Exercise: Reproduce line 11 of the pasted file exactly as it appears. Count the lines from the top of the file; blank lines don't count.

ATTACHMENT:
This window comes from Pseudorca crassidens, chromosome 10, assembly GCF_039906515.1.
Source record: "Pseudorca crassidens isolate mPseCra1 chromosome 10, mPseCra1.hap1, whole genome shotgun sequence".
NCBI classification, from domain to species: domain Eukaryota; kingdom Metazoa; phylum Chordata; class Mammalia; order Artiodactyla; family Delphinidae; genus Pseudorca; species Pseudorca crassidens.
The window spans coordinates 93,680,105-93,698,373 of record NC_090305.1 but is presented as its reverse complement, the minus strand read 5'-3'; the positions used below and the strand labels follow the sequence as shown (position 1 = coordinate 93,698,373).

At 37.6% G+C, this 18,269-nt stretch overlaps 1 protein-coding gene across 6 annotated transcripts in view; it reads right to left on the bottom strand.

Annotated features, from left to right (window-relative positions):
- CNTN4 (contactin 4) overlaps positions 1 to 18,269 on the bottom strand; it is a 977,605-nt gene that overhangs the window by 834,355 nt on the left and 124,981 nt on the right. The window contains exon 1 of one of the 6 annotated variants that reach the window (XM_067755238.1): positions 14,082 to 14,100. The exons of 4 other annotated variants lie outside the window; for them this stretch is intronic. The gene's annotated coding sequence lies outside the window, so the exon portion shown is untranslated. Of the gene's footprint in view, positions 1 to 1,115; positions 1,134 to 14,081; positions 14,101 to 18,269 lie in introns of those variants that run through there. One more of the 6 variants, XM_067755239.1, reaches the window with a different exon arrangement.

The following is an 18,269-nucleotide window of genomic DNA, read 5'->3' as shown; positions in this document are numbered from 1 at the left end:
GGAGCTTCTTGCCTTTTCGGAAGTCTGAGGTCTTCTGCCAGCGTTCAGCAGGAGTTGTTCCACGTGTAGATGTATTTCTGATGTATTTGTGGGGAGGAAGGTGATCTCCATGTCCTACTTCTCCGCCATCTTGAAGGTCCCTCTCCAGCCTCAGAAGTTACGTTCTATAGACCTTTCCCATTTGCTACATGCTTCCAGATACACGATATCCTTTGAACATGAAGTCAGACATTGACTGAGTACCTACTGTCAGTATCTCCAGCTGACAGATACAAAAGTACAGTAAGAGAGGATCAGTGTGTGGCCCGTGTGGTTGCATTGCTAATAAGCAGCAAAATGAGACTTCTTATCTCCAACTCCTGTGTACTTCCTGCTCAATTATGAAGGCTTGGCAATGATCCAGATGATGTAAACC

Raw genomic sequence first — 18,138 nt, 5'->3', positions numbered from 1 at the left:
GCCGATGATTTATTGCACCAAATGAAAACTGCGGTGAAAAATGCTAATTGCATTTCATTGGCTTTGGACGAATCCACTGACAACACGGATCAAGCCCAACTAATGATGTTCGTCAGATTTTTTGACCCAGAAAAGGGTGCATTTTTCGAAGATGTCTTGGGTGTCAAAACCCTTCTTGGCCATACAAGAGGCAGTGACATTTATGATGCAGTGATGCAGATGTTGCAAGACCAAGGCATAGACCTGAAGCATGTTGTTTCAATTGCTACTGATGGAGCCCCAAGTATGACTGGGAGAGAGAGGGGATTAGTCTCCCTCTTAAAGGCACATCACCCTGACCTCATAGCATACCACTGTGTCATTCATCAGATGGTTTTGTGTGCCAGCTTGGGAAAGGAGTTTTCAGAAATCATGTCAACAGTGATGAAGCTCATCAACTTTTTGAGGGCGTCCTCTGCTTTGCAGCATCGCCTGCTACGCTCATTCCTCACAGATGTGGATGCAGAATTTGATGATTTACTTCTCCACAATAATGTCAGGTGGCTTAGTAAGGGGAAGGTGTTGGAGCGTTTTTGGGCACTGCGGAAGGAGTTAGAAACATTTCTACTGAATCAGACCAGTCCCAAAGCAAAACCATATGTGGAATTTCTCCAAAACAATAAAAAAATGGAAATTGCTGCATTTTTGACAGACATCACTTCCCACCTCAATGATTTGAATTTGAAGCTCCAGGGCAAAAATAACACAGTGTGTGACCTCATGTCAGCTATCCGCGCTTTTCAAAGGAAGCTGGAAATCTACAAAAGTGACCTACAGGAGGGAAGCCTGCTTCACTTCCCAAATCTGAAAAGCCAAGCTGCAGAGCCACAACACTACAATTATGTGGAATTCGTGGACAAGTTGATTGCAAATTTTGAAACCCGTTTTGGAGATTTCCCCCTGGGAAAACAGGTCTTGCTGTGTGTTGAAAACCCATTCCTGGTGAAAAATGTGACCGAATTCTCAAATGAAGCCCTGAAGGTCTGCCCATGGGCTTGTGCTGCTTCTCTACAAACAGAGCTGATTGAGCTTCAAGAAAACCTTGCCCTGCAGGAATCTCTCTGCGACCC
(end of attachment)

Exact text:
GCCGATGATTTATTGCACCAAATGAAAACTGCGGTGAAAAATGCTAATTGCATTTCATTGGCTTTGGACGAATCCACTGACAACACGGATCAAGCCCAACTAATGATGTTCGTCAGATTTTTTGACCCAGAAAAGGGTGCATTTTTCGAAGATGTCTTGGGTGTCAAAACCCTTCTTGGCCATACAAGAGGCAGTGACATTTATGATGCAGTGATGCAGATGTTGCAAGACCAAGGCATAGACCTGAAGCATGTTGTTTCAATTGCTACTGATGGAGCCCCAAGTATGACTGGGAGAGAGAGGGGATTAGTCTCCCTCTTAAAGGCACATCACCCTGACCTCATAGCATACCACTGTGTCATTCATCAGATGGTTTTGTGTGCCAGCTTGGGAAAGGAGTTTTCAGAAATCATGTCAACAGTGATGAAGCTCATCAACTTTTTGAGGGCGTCCTCTGCTTTGCAGCATCGCCTGCTACGCTCATTCCTCACAGATGTGGATGCAGAATTTGATGATTTACTTCTCCACAATAATGTCAGGTGGCTTAGTAAGGGGAAGGTGTTGGAGCGTTTTTGGGCACTGCGGAAGGAGTTAGAAACATTTCTACTGAATCAGACCAGTCCCAAAGCAAAACCATATGTGGAATTTCTCCAAAACAATAAAAAAATGGAAATTGCTGCATTTTTGACAGACATCACTTCCCACCTCAATGATTTGAATTTGAAGCTCCAGGGCAAAAATAACACAGTGTGTGACCTCATGTCAGCTATCCGCGCTTTTCAAAGGAAGCTGGAAATCTACAAAAGTGACCTACAGGAGGGAAGCCTGCTTCACTTCCCAAATCTGAAAAGCCAAGCTGCAGAGCCACAACACTACAATTATGTGGAATTCGTGGACAAGTTGATTGCAAATTTTGAAACCCGTTTTGGAGATTTCCCCCTGGGAAAACAGGTCTTGCTGTGTGTTGAAAACCCATTCCTGGTGAAAAATGTGACCGAATTCTCAAATGAAGCCCTGAAGGTCTGCCCATGGGCTTGTGCTGCTTCTCTACAAACAGAGCTGATTGAGCTTCAAGAAAACCTTGCCCTGCAGGAATCTCTCTGCGACCC